Young Masters is proud to announce that an exciting new artist will be joining the tour, Elise Ansel! Check out an interview with Ansel and an example of one of her beautiful works!
Interview with Ansel:
Can you explain to us what your work is about?
I make abstract paintings that are derived from Renaissance and Baroque depictions of bacchanals and figures in the landscape. I interpret the “master works” through the lens of gestural abstraction. I use painterly notation and shorthand as a means of translating the masterworks into a contemporary pictorial language. I do this in order both to see the masterworks more clearly and to re-present the master works to a contemporary audience for re-consideration. I am interested in the relevance of these masterpieces paintings to our time. I view the art historical cannon as an archive of imagery that can be used for subjective purposes. The master works become stepping stones for my own visual improvisations. The source material is obscured to varying degrees by means of a range of techniques. The obfuscation of the source not only becomes a metaphor for the veil time draws across memory but also becomes the point of departure for the creation of a new and original picture. I am interested in the relevance of the handcrafted aspect of Renaissance paintings to the present, a time wherein the dominant means of visual communication in both the commercial and the fine arts is mechanical. “The medium is the message.” Also, I am interested in re-inventing and reclaiming paintings that were created at a time women were seen as objects rather than primary actors or creators. Finally, the source material allows me to explore the type of luminosity that can be achieved with colors made from mineral pigments rather than chemicals, dyes or light emitting diodes.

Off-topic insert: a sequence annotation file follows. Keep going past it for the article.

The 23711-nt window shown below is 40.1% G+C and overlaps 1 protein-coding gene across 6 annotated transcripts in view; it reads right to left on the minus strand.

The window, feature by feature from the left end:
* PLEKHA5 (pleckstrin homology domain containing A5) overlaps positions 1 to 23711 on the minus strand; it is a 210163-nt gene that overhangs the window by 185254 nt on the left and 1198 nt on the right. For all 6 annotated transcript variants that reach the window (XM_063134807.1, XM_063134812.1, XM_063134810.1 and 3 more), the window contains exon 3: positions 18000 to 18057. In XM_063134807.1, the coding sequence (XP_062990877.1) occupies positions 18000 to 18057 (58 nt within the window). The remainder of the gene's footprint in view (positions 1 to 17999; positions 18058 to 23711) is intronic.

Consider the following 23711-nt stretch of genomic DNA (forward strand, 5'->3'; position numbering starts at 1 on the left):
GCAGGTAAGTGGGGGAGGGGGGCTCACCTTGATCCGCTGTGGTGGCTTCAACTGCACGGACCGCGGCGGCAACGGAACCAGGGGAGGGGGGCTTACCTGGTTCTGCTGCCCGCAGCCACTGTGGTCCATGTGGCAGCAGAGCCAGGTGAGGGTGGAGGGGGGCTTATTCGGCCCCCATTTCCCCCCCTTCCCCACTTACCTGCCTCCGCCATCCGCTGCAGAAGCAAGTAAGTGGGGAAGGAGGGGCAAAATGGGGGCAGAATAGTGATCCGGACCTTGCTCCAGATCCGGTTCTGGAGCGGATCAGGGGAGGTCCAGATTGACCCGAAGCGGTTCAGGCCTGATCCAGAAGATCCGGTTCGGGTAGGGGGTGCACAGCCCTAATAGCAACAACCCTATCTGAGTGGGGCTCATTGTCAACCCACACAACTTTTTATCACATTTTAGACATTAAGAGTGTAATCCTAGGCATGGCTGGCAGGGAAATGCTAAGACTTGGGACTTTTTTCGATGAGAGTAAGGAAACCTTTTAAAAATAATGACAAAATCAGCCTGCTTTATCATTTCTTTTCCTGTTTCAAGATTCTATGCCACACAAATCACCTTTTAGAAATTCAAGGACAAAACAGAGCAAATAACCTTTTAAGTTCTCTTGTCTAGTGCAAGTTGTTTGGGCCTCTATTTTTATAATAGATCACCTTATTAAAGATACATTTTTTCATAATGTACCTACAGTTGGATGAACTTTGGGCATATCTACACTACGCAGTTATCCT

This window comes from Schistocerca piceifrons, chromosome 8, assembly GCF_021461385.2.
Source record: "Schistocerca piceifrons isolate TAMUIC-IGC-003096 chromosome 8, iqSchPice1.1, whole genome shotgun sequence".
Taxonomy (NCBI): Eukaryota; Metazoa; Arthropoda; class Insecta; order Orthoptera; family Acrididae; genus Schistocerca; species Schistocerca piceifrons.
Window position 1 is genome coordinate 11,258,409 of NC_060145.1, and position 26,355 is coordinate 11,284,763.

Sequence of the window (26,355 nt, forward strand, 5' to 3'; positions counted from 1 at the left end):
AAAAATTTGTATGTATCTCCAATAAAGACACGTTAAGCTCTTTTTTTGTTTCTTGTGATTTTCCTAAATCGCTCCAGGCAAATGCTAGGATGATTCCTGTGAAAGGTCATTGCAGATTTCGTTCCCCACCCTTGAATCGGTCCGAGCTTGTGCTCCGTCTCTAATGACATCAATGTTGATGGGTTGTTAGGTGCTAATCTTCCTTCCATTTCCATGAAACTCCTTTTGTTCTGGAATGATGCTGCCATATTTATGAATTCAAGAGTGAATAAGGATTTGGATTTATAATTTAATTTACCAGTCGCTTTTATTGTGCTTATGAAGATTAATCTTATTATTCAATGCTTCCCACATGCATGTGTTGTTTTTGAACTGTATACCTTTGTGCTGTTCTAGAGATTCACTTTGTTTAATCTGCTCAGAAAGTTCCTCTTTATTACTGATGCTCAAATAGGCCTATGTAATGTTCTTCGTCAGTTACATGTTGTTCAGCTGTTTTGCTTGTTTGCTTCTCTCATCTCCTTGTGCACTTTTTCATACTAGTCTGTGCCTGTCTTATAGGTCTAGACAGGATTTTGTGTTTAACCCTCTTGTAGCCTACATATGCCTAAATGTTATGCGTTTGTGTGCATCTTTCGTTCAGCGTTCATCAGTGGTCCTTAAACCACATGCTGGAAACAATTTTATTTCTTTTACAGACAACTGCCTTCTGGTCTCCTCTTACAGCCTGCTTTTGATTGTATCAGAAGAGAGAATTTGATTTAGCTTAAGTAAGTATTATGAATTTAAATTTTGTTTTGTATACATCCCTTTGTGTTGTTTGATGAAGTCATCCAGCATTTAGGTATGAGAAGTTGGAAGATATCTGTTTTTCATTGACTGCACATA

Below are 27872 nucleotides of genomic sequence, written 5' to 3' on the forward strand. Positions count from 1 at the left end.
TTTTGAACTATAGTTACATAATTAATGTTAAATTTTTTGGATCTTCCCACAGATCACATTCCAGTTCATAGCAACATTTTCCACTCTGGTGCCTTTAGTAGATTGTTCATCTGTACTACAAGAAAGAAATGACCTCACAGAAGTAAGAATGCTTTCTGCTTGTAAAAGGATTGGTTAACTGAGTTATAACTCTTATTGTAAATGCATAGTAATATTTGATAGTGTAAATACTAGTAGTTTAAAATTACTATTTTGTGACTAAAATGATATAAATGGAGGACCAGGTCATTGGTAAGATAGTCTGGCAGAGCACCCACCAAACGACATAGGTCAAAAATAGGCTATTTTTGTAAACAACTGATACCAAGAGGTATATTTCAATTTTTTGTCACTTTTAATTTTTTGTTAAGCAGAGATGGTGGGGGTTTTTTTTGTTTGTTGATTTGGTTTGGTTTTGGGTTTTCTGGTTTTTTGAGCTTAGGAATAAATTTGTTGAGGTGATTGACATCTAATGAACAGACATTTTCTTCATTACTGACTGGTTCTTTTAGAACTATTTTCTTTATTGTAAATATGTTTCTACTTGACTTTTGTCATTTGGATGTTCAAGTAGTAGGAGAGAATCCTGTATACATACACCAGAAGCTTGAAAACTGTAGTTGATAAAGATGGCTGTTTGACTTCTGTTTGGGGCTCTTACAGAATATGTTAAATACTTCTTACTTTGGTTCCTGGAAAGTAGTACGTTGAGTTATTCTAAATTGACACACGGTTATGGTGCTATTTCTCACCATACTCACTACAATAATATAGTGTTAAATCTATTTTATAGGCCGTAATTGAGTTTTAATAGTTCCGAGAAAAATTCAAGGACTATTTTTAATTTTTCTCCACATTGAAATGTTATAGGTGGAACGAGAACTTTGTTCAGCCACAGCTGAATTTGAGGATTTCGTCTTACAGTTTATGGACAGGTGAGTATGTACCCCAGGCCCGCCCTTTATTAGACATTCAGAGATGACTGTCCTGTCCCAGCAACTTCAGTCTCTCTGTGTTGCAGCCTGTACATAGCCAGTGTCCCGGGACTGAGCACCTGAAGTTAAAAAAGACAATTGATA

What is it about the Young Masters project that you are most interested in?
I am interested in contributing to a visual conversation with other contemporary artists whose work is inspired by the work of the Old Masters.
Which artist/s are you most inspired by?
Can you tell us something about your background?
My background is in both visual art and comparative literature. When I studied Comparative Literature at Brown University, I was introduced to James Joyce’s Ulysses. I was inspired by the way Joyce reworked a classic piece of literature and from it created a contemporary masterpiece. I wanted to see if I could do the same thing in the Visual Arts. My encounter with Joyce’s Ulysses was the inception of my current body of work.
My paintings are informed by the idea of intertextuality. Coined by Julia Kristeva in 1966, intertextuality refers to an acknowledged process wherein new texts, bearing independent meanings, are transposed from pre-existing texts. Intertextuality points to the fact that, although closely intertwined, both texts bear a different and intrinsic ‘identity.’ My paintings examine the ways in which intertextuality, an accepted and proven practice in the literary arts, can be applied to the visual arts.
What inspired you to become an artist?
Great works of literature, art and music awakened within me the desire to participate in that dialogue.
If you weren’t an artist what would you be?
What is your greatest achievement as an artist to date?
What are your plans for the future?
To continue to paint